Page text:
Being a team leader can be one of the best experiences of your life. Jeffrey Davidson of Leading Great Teams LCC says that honesty and appreciation are what leads teams to greatness. Jeffrey knows being a leader, you need to have a boundary between your team members, but at the same time he came to appreciate them, got to know them, understood what their strengths were, what their weaknesses were, where they want to grow, and how he thinks they could grow. What we need as human beings is a good leader with a good team to constantly share honesty and appreciation with each other, that constant dialogue and the satisfaction of knowing they did a good job. Learn from Jeffrey as he shares some proven techniques and wisdom on how you can lead your team to be more successful.
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Leading Great Teams To Success with Jeffrey Davidson
Jeffrey Davidson is engaging, thought provoking, and sometimes gets so excited you think he forgot to breathe. Jeffrey has been exploring the boundaries of world-class teams for many years as a recognized expert in strengthening leaders and building teams. He has worked with hundreds of teams, taught thousands, and consulted with multiple Fortune 100 corporations. Jeffrey and I talk about how we need honesty and appreciation to lead our teams to greatness. Welcome, Jeffrey.
Thank you so much. I’m so excited to be here.
I find this to be such an important topic and it fits right in with the kinds of things we do here at Heartretpreneur. What led you down this path of world-class teams?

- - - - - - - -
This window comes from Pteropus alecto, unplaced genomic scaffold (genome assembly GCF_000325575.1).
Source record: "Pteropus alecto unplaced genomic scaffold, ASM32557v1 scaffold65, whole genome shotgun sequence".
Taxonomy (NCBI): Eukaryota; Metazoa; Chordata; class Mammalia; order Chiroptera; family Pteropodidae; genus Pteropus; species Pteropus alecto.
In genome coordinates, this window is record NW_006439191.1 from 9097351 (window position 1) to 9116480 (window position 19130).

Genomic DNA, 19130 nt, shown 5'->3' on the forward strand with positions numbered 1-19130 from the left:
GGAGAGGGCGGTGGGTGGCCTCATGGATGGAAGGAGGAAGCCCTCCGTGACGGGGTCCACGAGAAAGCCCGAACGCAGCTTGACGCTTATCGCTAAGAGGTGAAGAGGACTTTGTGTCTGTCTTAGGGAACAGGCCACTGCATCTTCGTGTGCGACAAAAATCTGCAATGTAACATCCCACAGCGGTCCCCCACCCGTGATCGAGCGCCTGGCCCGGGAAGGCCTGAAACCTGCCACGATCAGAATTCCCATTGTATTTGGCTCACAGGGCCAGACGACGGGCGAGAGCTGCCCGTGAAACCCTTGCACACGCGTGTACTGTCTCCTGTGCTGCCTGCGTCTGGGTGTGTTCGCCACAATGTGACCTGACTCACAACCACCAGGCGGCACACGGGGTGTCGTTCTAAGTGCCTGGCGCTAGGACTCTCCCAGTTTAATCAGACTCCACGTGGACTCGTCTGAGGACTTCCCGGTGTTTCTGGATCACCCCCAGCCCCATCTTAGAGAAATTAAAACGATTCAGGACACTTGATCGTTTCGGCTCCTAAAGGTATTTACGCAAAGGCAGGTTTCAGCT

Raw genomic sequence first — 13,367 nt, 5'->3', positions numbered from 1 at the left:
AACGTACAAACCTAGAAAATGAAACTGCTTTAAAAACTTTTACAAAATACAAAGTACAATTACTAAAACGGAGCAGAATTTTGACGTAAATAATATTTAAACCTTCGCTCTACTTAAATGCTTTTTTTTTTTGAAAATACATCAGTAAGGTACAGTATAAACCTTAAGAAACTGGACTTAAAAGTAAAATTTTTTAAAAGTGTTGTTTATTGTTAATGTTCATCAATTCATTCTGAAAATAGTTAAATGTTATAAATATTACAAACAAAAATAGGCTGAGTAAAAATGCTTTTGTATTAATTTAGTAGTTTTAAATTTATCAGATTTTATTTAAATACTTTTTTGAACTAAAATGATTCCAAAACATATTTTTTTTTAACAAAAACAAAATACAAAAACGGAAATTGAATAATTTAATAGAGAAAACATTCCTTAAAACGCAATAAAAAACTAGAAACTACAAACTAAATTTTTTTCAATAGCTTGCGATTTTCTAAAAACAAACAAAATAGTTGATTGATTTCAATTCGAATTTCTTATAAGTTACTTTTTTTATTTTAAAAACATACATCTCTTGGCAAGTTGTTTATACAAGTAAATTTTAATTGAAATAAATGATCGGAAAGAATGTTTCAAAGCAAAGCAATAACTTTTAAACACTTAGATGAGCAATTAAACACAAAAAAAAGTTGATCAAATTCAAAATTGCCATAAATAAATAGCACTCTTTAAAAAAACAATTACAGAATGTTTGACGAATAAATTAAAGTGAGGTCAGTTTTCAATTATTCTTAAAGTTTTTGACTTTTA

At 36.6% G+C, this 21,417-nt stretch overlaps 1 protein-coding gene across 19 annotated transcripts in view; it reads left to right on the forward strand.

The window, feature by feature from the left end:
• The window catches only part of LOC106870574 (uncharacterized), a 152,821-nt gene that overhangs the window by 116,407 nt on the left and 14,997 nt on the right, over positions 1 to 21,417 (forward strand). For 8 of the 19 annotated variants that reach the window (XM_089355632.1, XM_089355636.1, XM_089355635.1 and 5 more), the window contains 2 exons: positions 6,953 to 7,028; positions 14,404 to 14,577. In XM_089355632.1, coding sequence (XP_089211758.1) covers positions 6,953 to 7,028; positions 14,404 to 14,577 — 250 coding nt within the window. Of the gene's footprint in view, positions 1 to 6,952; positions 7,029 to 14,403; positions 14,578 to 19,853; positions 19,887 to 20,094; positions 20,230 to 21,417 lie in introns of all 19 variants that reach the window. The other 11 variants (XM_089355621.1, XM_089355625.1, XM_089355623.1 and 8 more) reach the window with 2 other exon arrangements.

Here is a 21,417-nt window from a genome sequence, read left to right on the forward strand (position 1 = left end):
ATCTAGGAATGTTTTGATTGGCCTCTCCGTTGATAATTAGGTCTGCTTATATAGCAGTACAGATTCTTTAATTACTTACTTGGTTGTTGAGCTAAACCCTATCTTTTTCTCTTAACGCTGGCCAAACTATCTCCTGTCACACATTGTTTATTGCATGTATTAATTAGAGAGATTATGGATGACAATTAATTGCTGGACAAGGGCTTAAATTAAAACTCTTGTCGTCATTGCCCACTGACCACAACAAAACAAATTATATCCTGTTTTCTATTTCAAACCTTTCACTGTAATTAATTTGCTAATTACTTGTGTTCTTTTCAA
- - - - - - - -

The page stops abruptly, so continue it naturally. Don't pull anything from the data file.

It started off when I was young and I read and studied about leadership. In my early 30s, I became president of a small sales company. We had about 27 people and about $20 million in sales. I was terrible at it. I came to realize that reading and studying is not the same as leading. I gave it all up. I went into consulting and a client, a friend, asked me to build a team of analysts. They taught me how to be a team leader. It’s one of the best experience of my life and I want to share it because it makes such a big difference.
I have to thank you for that because for many years I worked in corporate America. I was President of a national healthcare company. We completely lacked teams. We didn’t have a way to strengthen our leaders. We didn’t have a way to build teams and it wasn’t even my forte. I didn’t know much about it. I learned how to do that after I left corporate America. If I only had known how to do that then, it would’ve been a different experience. How did you come up with honesty and appreciation as what leads teams to greatness?